Also worth mentioning on the album are a handful of songs, the most notable of which is “Flower of the Universe,” by the British pop-soul legend Sade. It’s the first new song from Sade in almost seven years, and may very well be the highest profile piece of new music she’s released since her late-1980s/early 1990s heyday, when she enjoyed hit singles like “Smooth Operator,” “The Sweetest Taboo,” and “No Ordinary Love.” The song features Sade’s familiar silky, luscious vocals, and a haunting guitar motif; for me, it’s one of the best original movie songs I’ve heard in quite some time.

While I’m very happy to see Ramin Djawadi returning to a more lyrical, emotional, orchestral palette, I can’t help feel frustrated at the fact that there isn’t a little more meat on the score’s bones. There are some terrific ideas here, the main theme is elegant and memorable, and the overall sound is lovely, but the whole thing seems to be too restrained, constantly holding back, constantly struggling to contain the emotional content that clearly wants to emerge. I also can’t help but wonder whether the score will sort of miss its target audience a little: Game of Thrones fans will be disappointed that it doesn’t contain a similar thematic strength or instrumental delicacy, fans of his action scores like Pacific Rim and Dracula Untold will bemoan the lack of kick-ass orchestral power, and fans of things like Iron Man… well, I don’t know what they would want. Those guys are weird. In the end, A Wrinkle in Time will probably end up being little more than a briefly pleasant diversion, and that is very frustrating, because it clearly could have been much, much more.

Buy the Wrinkle in Time soundtrack from the Movie Music UK Store

Track Listing:

  • Flower of the Universe – No I.D. Remix (written by Helen Folasade Adu, Andrew Hale, and Ben Travers, performed by Sade) (4:07)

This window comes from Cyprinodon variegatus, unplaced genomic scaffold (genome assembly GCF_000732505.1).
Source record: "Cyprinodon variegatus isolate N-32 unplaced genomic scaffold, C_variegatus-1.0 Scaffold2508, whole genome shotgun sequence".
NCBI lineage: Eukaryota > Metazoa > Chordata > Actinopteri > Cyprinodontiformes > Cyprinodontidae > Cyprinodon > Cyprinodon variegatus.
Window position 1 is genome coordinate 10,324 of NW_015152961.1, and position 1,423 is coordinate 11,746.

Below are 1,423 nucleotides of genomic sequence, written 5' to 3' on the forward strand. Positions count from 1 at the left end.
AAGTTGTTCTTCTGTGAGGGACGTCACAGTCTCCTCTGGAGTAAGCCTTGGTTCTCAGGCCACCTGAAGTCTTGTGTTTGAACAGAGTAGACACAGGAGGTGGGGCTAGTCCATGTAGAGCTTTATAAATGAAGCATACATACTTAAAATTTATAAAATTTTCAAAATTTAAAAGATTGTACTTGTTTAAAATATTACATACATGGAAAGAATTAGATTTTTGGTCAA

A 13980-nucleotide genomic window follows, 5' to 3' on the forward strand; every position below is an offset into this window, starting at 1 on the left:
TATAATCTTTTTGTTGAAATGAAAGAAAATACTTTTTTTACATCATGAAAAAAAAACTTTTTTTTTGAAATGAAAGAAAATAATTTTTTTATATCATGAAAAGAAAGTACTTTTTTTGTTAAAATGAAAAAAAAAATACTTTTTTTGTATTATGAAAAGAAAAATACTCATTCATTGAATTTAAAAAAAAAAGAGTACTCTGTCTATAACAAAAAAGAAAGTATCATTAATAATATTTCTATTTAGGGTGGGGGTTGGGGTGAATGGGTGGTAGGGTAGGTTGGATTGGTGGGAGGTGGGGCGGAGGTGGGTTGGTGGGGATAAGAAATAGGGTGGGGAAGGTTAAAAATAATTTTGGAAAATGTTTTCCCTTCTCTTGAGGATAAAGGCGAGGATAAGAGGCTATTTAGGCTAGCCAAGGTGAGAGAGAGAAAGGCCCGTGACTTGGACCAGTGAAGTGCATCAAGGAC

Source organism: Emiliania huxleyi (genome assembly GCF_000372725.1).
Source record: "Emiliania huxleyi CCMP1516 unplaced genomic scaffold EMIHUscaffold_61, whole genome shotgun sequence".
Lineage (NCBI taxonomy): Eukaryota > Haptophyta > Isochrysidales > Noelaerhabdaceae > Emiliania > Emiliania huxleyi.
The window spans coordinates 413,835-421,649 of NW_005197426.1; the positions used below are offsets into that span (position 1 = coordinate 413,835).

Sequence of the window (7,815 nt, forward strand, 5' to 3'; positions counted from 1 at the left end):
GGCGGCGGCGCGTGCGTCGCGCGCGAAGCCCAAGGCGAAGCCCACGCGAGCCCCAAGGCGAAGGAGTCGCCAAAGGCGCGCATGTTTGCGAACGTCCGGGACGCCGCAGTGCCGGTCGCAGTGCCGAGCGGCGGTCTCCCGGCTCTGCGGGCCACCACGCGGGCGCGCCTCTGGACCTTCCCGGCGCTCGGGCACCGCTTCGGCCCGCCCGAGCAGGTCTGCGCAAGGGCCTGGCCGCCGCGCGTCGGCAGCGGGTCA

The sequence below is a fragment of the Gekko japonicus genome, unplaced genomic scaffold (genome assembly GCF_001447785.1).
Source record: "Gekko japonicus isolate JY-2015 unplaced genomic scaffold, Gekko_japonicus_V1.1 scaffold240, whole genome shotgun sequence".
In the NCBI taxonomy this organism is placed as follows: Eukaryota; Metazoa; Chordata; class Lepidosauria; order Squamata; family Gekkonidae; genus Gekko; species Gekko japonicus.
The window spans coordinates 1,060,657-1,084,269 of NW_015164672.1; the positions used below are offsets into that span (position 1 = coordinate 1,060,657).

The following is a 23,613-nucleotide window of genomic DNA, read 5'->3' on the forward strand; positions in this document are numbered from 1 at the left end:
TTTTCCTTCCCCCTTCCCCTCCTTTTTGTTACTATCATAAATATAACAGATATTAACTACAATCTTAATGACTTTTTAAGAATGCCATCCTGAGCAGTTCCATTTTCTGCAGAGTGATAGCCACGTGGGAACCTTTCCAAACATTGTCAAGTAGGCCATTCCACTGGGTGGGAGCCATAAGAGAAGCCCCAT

• I Believe (written by Khaled Mohamed Khaled, Demi Lovato, Denisia Andrews, and Brittany Coney, performed by DJ Khaled feat. Demi Lovato) (3:45)
  • Magic (written by Sia Furler and Jesse Shatkin, performed by Sia) (3:30)
  • Let Me Live (written by Denisia Andrews, Brittany Coney, Ali Payami, and Kehlani Parrish, performed by Kehlani) (3:17)
  • Warrior (written by Chloe Bailey and Halle Bailey, performed by Chloe x Halle) (3:40)
  • Park Bench People (written by Matthew Griffith, Osagyefu Kennedy, Darryl Moore, Kevin Alan O’Neal, and Mike Lafayette Troy, performed by Freestyle Fellowship) (5:15)
  • Flower of the Universe (written by Helen Folasade Adu, Andrew Hale, and Ben Travers, performed by Sade) (3:49)
  • A Wrinkle in Time (2:09)
  • Mrs. Whatsit, Mrs. Who and Mrs. Which (3:35)
  • Darkness Across the Universe (2:33)
  • Touch the Stars (1:44)
  • Happy Medium (2:05)
  • Camazotz (3:50)
  • Home (1:38)
  • Uriel (2:19)
  • Is This a Dream? (2:14)
  • Forgive Me (3:11)
  • Be a Warrior (5:00)
  • Tap Into Your Mind (3:01)
  • Tesseract (3:23)
  • Sorry I’m Late (6:09)
  • The Universe Is Within All of Us (2:10)

Running Time: 72 minutes 24 seconds

Walt Disney Records (2018)

Music composed and conducted by Ramin Djawadi. Orchestrations by Stephen Coleman, John Neufeld, Conrad Pope, Raymond Fabi, Eddie Karam and Andrew Kinney. Recorded and mixed by Shawn Murphy and Dennis Sands. Edited by Kenneth Karman. Album produced by Ramin Djawadi.